At Ad Week, a push to make diversity a reality beyond conference discussions

(Oct. 2, 2014 | The New York Times) - AS has been the case during previous iterations of Advertising Week in New York City, there were several panels, presentations and discussions about diversity during this year’s event, which concluded on Thursday. Still, the debate continues as to whether efforts to make the industry’s work force reflective of America’s changing face are truly a priority for executives or rather something to pay lip service to at annual conferences. Read more


A new obstacle for students with disabilities

By Kyle Shachmut
(Sept. 12, 2014 | The Chronicle of Higher Education) - It is well documented that students with disabilities are facing barriers in their pursuit of higher education, and institutions are having a difficult time fulfilling their legal obligation to ensure equal access. So it was surprising last month when the American Council on Education, in a letter to Sen. Tom Harkin about the proposed reauthorization of the Higher Education Act, completely dismissed a provision that would make it easier for its member institutions to meet the needs of students with disabilities. Read more


PRSA Conference 2014: Dr. Michael L. Lomax on creating a more diverse PR workforce

By John Elsasser
(Oct. 13, 2014 | PRSA) - Growing up in Los Angeles in the 1950s, Dr. Michael L. Lomax recalled his parents who published a Black weekly newspaper.

“Filling our family paper with national and local news and public relations was a challenge,” says Lomax, president and CEO of the United Negro College Fund (UNCF). “When African-Americans went to the supermarket, the drug store, the department store, the shelves were filled with products that would never advertise in the Black media. We were tolerated as customers, but rarely were corporate relations managers seeking out the editorial pages of the Los Angeles Tribune, and our community was not respected as a consumer market.” Read more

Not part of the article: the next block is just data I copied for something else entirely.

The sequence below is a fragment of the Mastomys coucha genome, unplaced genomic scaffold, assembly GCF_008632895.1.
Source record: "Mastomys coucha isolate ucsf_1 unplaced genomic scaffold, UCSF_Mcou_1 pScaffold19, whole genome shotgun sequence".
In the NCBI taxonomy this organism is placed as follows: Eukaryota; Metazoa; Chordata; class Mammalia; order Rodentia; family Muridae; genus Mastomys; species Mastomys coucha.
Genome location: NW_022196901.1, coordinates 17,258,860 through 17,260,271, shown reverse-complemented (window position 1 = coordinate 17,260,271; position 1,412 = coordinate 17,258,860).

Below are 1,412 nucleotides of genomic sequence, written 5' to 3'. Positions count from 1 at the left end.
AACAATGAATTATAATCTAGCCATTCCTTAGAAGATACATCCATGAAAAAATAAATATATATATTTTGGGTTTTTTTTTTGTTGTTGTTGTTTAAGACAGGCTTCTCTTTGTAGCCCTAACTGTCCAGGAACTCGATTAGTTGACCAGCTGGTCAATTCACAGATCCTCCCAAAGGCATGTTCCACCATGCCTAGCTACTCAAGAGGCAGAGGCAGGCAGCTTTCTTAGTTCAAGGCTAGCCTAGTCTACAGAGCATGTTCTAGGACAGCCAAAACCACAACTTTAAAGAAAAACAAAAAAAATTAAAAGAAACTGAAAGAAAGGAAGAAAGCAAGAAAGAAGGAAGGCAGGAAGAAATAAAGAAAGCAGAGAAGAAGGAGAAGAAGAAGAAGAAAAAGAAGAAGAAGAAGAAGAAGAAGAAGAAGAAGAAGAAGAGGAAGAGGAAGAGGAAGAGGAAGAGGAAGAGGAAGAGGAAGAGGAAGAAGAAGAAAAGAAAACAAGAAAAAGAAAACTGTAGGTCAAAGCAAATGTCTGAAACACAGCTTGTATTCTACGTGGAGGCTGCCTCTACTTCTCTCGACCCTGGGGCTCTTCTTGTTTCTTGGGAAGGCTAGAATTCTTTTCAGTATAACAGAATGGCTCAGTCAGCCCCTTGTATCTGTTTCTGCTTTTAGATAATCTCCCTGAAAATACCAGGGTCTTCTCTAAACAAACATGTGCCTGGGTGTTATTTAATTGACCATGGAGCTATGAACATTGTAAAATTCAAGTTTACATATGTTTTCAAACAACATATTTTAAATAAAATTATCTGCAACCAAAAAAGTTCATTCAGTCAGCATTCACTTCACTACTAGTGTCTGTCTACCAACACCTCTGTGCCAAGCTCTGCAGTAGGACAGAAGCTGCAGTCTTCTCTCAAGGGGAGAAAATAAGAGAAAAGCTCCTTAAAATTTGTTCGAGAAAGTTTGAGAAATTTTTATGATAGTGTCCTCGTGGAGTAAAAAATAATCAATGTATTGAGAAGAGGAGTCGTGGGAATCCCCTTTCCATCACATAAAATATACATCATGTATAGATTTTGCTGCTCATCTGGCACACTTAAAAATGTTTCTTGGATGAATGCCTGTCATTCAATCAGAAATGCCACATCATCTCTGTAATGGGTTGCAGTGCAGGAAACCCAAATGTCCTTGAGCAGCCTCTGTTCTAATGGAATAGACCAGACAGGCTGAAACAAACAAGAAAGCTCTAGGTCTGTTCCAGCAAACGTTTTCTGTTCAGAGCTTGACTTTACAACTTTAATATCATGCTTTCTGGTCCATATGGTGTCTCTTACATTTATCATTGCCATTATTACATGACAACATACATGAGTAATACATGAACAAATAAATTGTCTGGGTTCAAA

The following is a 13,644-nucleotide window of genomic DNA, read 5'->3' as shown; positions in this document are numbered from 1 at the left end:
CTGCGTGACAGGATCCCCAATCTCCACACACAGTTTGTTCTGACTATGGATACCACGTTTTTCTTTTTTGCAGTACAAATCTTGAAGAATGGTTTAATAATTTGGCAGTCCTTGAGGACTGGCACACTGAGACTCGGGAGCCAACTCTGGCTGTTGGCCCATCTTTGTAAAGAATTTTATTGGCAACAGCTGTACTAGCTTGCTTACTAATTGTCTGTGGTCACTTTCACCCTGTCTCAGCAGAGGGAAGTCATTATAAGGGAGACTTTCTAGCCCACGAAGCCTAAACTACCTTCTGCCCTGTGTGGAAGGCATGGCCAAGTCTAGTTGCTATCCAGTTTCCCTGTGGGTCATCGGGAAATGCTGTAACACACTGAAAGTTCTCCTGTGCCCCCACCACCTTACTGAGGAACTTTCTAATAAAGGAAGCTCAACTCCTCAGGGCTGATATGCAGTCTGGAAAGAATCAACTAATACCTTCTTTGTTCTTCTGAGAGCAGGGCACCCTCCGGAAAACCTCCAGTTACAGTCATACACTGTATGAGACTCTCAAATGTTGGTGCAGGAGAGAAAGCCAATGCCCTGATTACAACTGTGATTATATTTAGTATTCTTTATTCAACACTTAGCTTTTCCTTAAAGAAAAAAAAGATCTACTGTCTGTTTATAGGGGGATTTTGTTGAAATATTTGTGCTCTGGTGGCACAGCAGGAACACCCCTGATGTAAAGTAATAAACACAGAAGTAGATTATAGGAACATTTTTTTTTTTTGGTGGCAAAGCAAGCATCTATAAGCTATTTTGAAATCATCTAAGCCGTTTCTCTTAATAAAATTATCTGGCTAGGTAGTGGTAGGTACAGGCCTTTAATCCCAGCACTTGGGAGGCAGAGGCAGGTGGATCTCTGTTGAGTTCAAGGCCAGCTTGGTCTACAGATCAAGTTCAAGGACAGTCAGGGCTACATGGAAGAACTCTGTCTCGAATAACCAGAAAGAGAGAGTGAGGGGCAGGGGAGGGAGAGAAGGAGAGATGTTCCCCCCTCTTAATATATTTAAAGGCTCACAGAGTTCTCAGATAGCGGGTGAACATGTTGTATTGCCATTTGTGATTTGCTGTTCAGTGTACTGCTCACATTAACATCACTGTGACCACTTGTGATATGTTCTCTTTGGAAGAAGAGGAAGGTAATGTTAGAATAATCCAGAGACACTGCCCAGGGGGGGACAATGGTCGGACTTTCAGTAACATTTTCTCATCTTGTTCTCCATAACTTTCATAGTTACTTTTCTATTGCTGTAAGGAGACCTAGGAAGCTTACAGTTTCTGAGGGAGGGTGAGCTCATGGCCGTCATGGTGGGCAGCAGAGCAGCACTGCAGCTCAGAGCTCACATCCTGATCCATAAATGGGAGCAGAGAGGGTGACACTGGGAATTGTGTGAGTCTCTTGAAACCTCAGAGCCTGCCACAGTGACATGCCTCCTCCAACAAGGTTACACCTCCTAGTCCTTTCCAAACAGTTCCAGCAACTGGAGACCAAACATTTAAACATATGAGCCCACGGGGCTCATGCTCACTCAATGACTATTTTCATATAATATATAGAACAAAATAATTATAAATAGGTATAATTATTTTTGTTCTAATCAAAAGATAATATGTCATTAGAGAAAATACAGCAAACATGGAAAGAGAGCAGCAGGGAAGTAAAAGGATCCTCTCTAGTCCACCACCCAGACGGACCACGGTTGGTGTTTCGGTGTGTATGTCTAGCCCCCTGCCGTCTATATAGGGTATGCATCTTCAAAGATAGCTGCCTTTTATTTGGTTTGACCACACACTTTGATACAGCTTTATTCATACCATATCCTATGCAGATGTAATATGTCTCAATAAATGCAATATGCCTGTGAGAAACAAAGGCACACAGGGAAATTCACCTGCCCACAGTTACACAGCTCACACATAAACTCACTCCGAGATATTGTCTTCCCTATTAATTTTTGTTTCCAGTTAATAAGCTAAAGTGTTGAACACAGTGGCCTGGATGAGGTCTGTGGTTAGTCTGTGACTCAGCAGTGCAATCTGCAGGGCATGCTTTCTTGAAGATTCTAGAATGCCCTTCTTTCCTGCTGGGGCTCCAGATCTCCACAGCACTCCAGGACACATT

Newsroom diversity is important, so is the diversity of audience

(Oct. 1, 2014 | Maynard Institute) - Dean Baquet, the first African American top editor of the New York Times, told black journalists Tuesday that his biggest concern, "besides the diversity of our staff, is the diversity of our audience." He said, "I'm worried that the American press is on its way to becoming an expensive, hard-to-read medium that doesn't draw kids who have less money and maybe less education, and it's important for us to fight against that." Read more


St. Louis Baseball fans mock, use slurs at Ferguson protesters

By Chris Hoenig
(Oct. 9, 2014 | DiversityInc.) - The St. Louis Cardinals are enjoying yet another banner season: They won the National League’s Central Division, dispatched the Los Angeles Dodgers in their opening playoff series, and are now playing in their fourthstraight National League Championship Series. Read more



Another newspaper publishes racist political cartoon

By Chris Hoenig
(Oct. 10, 2014 | DiversityInc.) - The Boston Herald and an artist are apologizing after a political cartoon was published in the paper with racist overtones. The cartoon, which ran in Wednesday’s edition of the Herald, poked fun at the recent ineptitude of the Secret Service—on Sept. 19, a man scaled a White House fence and made it inside and through several rooms before being stopped—but also included a racist stereotype. Read more